“When the opportunity arose for a special exhibition, we realized that we could gather works that would not have been seen together in the past,” continues Giles. “Traditionally, museums present Egyptian works in one gallery, Renaissance objects in another, and contemporary art in yet another. But through this thematic approach we’ve been able to place works in conversation with one another to connect common threads across cultures and time. It was wonderful how quickly the Museum’s curators came together and worked with us to seize this opportunity to create unique trans-cultural juxtapositions.”
White notes that the exhibition explores the multiple roles that art can play in the face of illness, healing, and birth. Some of these roles include grappling with knowledge, attempting to visualize the effects of a diseases before the disease is understood; trying to make a disease concrete, in the form of an object; art as activism, exploring unequal access to diagnosis and care; and art as a form of catharsis and healing for artists themselves.
“Modern and contemporary examples include Leonora Carrington, who created works that have been discussed in light of her own experience in an asylum; Mario Moore, who created a series of works while recovering from brain surgery; and Jo Spence, who talks about the therapeutic role of photography in the face of her own cancer,” says White.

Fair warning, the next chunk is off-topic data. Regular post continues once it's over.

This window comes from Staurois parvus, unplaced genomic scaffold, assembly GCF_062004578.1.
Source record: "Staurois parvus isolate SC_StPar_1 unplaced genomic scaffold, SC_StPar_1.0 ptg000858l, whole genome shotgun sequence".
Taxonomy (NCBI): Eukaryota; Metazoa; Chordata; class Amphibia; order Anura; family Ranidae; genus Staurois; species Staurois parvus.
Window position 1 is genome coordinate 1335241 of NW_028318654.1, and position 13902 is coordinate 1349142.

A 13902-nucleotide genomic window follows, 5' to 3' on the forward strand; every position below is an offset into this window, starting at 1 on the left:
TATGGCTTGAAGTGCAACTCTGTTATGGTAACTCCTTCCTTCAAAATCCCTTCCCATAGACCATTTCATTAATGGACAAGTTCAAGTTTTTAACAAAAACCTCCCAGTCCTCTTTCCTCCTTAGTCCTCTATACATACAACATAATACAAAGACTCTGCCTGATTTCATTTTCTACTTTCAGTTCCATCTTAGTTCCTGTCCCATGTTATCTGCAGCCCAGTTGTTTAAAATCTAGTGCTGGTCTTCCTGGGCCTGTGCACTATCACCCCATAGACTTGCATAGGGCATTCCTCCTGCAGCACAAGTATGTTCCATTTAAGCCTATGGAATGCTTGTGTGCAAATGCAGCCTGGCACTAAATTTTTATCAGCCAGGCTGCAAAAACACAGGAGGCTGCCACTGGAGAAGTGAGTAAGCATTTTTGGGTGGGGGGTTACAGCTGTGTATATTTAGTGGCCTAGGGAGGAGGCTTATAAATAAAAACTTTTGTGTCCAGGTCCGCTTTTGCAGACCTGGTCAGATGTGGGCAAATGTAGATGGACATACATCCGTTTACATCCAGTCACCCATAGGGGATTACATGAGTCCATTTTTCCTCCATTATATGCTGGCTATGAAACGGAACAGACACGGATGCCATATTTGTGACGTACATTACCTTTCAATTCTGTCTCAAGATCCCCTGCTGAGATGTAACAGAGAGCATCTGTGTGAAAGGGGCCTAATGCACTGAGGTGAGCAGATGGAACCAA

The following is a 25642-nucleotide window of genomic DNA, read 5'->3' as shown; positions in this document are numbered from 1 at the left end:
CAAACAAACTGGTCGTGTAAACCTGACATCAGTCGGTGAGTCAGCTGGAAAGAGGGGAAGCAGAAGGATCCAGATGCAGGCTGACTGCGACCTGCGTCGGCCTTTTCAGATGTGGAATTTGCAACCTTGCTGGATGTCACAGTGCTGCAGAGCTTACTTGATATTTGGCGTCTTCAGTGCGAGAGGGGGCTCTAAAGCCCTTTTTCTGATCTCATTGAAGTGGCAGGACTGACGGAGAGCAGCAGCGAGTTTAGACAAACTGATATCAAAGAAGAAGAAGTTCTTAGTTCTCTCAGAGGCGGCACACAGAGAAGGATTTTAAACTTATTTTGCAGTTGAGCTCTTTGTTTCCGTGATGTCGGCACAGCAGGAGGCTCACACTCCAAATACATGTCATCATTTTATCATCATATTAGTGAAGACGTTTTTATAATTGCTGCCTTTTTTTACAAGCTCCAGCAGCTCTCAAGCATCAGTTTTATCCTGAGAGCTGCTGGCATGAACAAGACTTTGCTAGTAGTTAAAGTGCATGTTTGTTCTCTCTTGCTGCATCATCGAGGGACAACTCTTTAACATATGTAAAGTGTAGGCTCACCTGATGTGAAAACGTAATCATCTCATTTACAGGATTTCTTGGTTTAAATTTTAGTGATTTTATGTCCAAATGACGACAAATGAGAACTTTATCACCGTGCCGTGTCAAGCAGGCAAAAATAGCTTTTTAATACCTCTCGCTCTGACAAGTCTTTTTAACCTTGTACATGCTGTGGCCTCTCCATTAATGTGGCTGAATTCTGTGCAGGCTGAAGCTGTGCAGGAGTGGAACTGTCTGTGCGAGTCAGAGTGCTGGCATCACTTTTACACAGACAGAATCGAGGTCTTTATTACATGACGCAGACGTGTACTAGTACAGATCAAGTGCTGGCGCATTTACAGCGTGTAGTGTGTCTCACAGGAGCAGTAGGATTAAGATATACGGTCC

Yorùbá artist, Twin commemorative figures (ere ibeji) with tunic, late 19th–early 20th century. Wood, tukula, metal, glass beads, cotton, abrus seeds, and leather. Museum purchase, Fowler McCormick, Class of 1921, Fund. Photo Bruce M. White.
White also points out works of art that are seen as having healing functions in and of themselves. “For example, praying to Saint Sebastian was believed to have the potential to heal someone stricken with the bubonic plague. The small prayer book devoted to Saint Margaret would have been held by a woman while giving birth, as it was believed to provide protection,” she says.
According to the curators, the Museum collaborated with a wide range of disciplines, programs, and faculty voices at the University — including experts in molecular biology, anthropology, literature, psychology, and creative writing — to provide various points of view about the objects on display.
“Overall, this exhibition is the product of an academic institution and reflects ways of thinking from multiple disciplines,” says White. “That was the genesis of the project and has proved to be the most interesting aspect, approaching the objects from so many different viewpoints.”
As to how the exhibition plays into health care issues today, Giles notes, “one thread is that it includes work that comments on the inequities of health care. Examples include a LaToya Ruby Frazier photograph of a hospital in Braddock, Pa., that was the only resource for the African American community — before it was demolished.
“Other examples include David Wojnarowicz’s photomontages, which address the U.S. government’s problematic response in the face of AIDS during the 1980s and 1990s, and Gordon Parks’ photographs that investigate a family’s health problems in the favelas of Brazil.”